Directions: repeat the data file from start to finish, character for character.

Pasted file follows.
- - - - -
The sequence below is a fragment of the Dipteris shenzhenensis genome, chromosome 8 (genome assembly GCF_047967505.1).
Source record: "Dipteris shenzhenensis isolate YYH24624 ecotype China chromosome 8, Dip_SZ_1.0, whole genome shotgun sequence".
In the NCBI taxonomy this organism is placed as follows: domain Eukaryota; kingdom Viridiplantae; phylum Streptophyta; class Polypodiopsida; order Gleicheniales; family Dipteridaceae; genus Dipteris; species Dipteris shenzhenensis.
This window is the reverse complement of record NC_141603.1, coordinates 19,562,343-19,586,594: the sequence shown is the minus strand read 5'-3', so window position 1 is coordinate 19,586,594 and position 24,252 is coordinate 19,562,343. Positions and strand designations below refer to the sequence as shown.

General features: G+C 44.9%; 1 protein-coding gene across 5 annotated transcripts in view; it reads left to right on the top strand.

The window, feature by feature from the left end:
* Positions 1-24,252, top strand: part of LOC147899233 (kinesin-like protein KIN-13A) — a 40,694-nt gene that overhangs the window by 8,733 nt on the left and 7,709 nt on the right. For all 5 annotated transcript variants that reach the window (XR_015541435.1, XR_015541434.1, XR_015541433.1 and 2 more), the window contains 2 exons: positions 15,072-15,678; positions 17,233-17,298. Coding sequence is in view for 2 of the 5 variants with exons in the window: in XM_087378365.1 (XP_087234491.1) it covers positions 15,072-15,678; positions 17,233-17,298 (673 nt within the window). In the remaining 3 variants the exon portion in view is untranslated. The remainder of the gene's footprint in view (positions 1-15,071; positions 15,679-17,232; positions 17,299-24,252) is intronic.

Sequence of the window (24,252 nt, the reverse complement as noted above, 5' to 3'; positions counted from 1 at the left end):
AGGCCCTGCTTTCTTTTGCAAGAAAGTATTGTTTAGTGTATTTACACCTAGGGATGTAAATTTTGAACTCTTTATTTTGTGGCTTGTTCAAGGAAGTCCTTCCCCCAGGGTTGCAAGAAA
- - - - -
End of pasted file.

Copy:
The sequence below is a fragment of the Dipteris shenzhenensis genome, chromosome 8 (genome assembly GCF_047967505.1).
Source record: "Dipteris shenzhenensis isolate YYH24624 ecotype China chromosome 8, Dip_SZ_1.0, whole genome shotgun sequence".
In the NCBI taxonomy this organism is placed as follows: domain Eukaryota; kingdom Viridiplantae; phylum Streptophyta; class Polypodiopsida; order Gleicheniales; family Dipteridaceae; genus Dipteris; species Dipteris shenzhenensis.
This window is the reverse complement of record NC_141603.1, coordinates 19,562,343-19,586,594: the sequence shown is the minus strand read 5'-3', so window position 1 is coordinate 19,586,594 and position 24,252 is coordinate 19,562,343. Positions and strand designations below refer to the sequence as shown.

General features: G+C 44.9%; 1 protein-coding gene across 5 annotated transcripts in view; it reads left to right on the top strand.

The window, feature by feature from the left end:
* Positions 1-24,252, top strand: part of LOC147899233 (kinesin-like protein KIN-13A) — a 40,694-nt gene that overhangs the window by 8,733 nt on the left and 7,709 nt on the right. For all 5 annotated transcript variants that reach the window (XR_015541435.1, XR_015541434.1, XR_015541433.1 and 2 more), the window contains 2 exons: positions 15,072-15,678; positions 17,233-17,298. Coding sequence is in view for 2 of the 5 variants with exons in the window: in XM_087378365.1 (XP_087234491.1) it covers positions 15,072-15,678; positions 17,233-17,298 (673 nt within the window). In the remaining 3 variants the exon portion in view is untranslated. The remainder of the gene's footprint in view (positions 1-15,071; positions 15,679-17,232; positions 17,299-24,252) is intronic.

Sequence of the window (24,252 nt, the reverse complement as noted above, 5' to 3'; positions counted from 1 at the left end):
AGGCCCTGCTTTCTTTTGCAAGAAAGTATTGTTTAGTGTATTTACACCTAGGGATGTAAATTTTGAACTCTTTATTTTGTGGCTTGTTCAAGGAAGTCCTTCCCCCAGGGTTGCAAGAAA